WORDS: TADAO KAMEI, PRESIDENT AND CEO AT NIKKEN SEKKEI
Medical professionals around the world have fought hard to sustain society amid the perils of COVID-19. Now, based on all that we have been through, I believe it is our mission as those engaged in urban and architectural design to create proposals for a safer and more sustainable urban environment. Here, I would like to talk about the thoughts I had while our activities were restricted.
Shift from high-density concentrations to a balanced distribution
The high-density integration of urban functions is efficient and is thought to act as a source of innovation resulting from a mix of interactions. However, I have learned that an excessive level of concentration can be an obstacle to the continuity of business activities when the movements of people, goods, and services are restricted because of a virus.
Going forward, we must be able to properly maintain a remote environment with business, residential and commercial zones distributed at appropriate densities. In normal times, this distribution will increase the number of choices available for both work and living spaces, and in the event of a disaster, will ensure a minimum level of functionality.
However, this is not the only change. In our future, I believe that society will emerge that incorporates not only spaces, but the concepts of virtual reality and time, where completely new cities, buildings, and spaces must be created. Today, we have started to take up this challenge in preparation for that time.
Standards and regulations for buildings and rooms are legally set according to their respective uses. However, in this pandemic, general hospital beds are being converted for use for infectious diseases, and homes and hotels are being used as rooms for people who only show minor symptoms to recuperate.
Many residences have also become offices for people working remotely from home. With this in mind, I believe preparing for the creative, flexible use of spaces in the future for both normal times and during disasters will lead to the resilience of society with due consideration paid to legal compliance, without the need for excess investment. These spaces are also reminiscent of the simple, but highly flexible housing culture in Japan that has been adapted for multiple purposes, such as for bedrooms and dining rooms, where rooms can be changed by opening and closing fusuma (paper sliding doors) to tailor them to the user.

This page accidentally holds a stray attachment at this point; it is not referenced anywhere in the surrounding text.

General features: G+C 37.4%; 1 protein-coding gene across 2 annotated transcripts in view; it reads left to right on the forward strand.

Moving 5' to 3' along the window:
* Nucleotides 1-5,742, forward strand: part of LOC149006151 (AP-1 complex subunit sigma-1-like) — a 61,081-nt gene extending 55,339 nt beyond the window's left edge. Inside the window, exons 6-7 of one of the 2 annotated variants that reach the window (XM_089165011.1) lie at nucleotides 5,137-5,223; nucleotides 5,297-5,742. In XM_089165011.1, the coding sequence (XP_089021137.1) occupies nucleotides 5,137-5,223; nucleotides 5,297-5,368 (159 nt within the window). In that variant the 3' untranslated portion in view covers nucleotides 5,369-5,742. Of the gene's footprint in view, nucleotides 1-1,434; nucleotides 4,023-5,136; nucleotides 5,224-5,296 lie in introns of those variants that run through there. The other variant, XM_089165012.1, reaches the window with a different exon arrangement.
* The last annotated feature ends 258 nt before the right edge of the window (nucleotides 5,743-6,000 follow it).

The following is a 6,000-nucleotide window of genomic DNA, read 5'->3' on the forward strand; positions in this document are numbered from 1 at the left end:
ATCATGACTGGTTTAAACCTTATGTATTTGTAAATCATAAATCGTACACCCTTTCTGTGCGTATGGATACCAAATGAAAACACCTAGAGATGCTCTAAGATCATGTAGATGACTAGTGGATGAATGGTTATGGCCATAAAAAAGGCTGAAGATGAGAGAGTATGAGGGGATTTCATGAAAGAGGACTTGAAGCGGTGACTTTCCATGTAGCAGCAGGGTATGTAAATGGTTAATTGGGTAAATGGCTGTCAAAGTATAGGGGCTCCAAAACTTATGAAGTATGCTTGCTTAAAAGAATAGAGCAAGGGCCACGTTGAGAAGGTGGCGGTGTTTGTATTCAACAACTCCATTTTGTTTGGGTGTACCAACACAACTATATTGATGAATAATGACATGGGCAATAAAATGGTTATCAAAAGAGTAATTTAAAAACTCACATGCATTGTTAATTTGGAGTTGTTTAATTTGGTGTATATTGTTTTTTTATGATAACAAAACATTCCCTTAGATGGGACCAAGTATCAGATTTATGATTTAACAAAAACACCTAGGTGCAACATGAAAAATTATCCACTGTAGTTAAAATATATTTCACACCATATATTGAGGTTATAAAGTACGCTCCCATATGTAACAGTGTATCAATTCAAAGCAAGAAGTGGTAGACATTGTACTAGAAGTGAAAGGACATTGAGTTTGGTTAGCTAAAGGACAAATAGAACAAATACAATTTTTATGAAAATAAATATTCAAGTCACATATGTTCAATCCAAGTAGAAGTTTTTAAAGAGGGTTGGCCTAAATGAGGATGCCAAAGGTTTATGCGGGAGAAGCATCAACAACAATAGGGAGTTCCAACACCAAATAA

Breathable architecture and cities
Semi-outdoor spaces, such as verandas, can be found throughout Japanese architecture. If you open up windows and control the amount of sunlight that filters in using eaves and fittings, pleasant breezes will flow through structures. Light gardens in traditional machiya townhouses are narrow spaces that offer a point of contact with nature. Ventilation has been pointed out as a priority item in measures to combat infectious viral diseases, and if this concept in Japanese architecture is applied to existing buildings and cities in a completely new way, it may help with measures to prevent the spread of infectious diseases and also save energy.
Business Continuity Planning (BCP) and resilience based on the concept of complex disasters
Disaster responses must not be forgotten in the context of creating resilient cities. Throughout its past, Japan has experienced a multitude of natural disasters. We have a keen sense of the importance of promoting disaster preparation plans and urban development for earthquakes, typhoons, river flooding caused by torrential rainfall, and power outages occurring simultaneously with a pandemic based on simulations in normal times.